Developing your Elevator Pitch
As you search for a job, you will have a lot of opportunities to field awkward questions posed to you by potential employers, family connections, even friends: “What kind of job are you looking for?” “Tell me about yourself.” “Why should I hire you?” “What skills do you have?” If you spend a little time developing and practicing a brief summary of yourself (short enough to be delivered during an elevator ride), you’ll be ready!
I. Gather your material:
Determine why you want this job.
- Brainstorm your reasons for interest in this specific position.
- How can you prove your interest to an employer?
- How does this position fit into your goals?
Identify your unique skills.
- Brainstorm a list of your skills related to the job you are seeking (for help identifying them, refer to O*Net).
- Have you had work/volunteer/ or leadership experience that would help you to be effective in the field?
- What specific actions have you taken in past activities that demonstrate your strengths?
- Do your talents or personality suit you for it?
- What are your proven accomplishments, or “results”?
II. Figure out what counts:
Think like your future boss.
- What do you think are the problems or issues that people in this field encounter?
- What is his or her bottom line or primary mission?
Bridge your background with your future goal.
- How can you help your future boss to fill a gap or need in the position through your unique skills (above)?
- How can you help him or her to have fewer problems through your contribution?
III. Turn your brainstorming into an effective message:
Write a 2-4 sentence paragraph that includes:
- your name, your interest in the position (make sure it’s genuine!),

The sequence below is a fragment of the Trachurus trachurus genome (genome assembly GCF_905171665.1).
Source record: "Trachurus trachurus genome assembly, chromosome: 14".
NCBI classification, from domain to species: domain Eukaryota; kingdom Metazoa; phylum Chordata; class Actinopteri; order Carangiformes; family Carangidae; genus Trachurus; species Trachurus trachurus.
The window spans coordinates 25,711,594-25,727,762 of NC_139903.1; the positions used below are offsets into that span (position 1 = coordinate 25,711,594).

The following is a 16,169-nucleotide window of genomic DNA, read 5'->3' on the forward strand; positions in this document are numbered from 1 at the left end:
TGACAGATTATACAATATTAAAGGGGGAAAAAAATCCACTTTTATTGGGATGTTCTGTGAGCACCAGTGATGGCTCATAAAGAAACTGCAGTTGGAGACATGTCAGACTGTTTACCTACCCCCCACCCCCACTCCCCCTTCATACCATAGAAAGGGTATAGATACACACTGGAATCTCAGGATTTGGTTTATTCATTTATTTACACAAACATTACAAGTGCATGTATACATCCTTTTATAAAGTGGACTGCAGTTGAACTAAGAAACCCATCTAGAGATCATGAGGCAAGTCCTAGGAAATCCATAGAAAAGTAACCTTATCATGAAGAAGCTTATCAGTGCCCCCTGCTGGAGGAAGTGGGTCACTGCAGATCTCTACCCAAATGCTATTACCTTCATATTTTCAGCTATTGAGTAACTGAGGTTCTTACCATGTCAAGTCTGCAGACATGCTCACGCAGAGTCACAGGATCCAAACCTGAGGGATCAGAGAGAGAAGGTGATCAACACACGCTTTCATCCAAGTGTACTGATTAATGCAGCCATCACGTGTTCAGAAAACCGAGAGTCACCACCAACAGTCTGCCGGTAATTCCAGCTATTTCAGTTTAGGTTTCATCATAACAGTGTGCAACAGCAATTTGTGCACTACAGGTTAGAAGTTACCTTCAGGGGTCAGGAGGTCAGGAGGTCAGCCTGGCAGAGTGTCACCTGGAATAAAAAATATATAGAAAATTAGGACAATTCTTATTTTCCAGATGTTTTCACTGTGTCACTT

- 3-4 key skills, prior experiences and/or traits that make you suited for it,
- a summary of your sense of the main goal/purpose and challenge of the job to be, and
- how your 3-4 points above enable you to contribute effectively to addressing them.
Check that your message is on target by using it in response to “Tell me about yourself” or “Why should I hire you?”
Try your spiel out on friends, family, Hanover alumni, former employers, mentors, people you bump into at gatherings, even people you meet on the elevator until you feel that it does a good job of introducing you quickly and effectively.
V. Bring your documents in line:
Be sure you résumé and cover letter suppport the points you make in your elevator pitch.
Sample Elevator Pitch:
“I am Sarah Jones, a junior history major at Hanover College, and am interested in finding an internship in a museum, working with the public and leading programs for children.
I have loved visiting museums since I was a child, and had memberships to both the Indianapolis Children’s Museum and the Eiteljorg, where I volunteered last summer. That taught me that I would really enjoy a career in the museum field.
As a student ambassador at Hanover, I am experienced in leading tours and providing information to the public; I’ve been an active volunteer in my community through my sorority, and have experience providing educational programming to kids through the Eiteljorg and College Mentors for Kids.”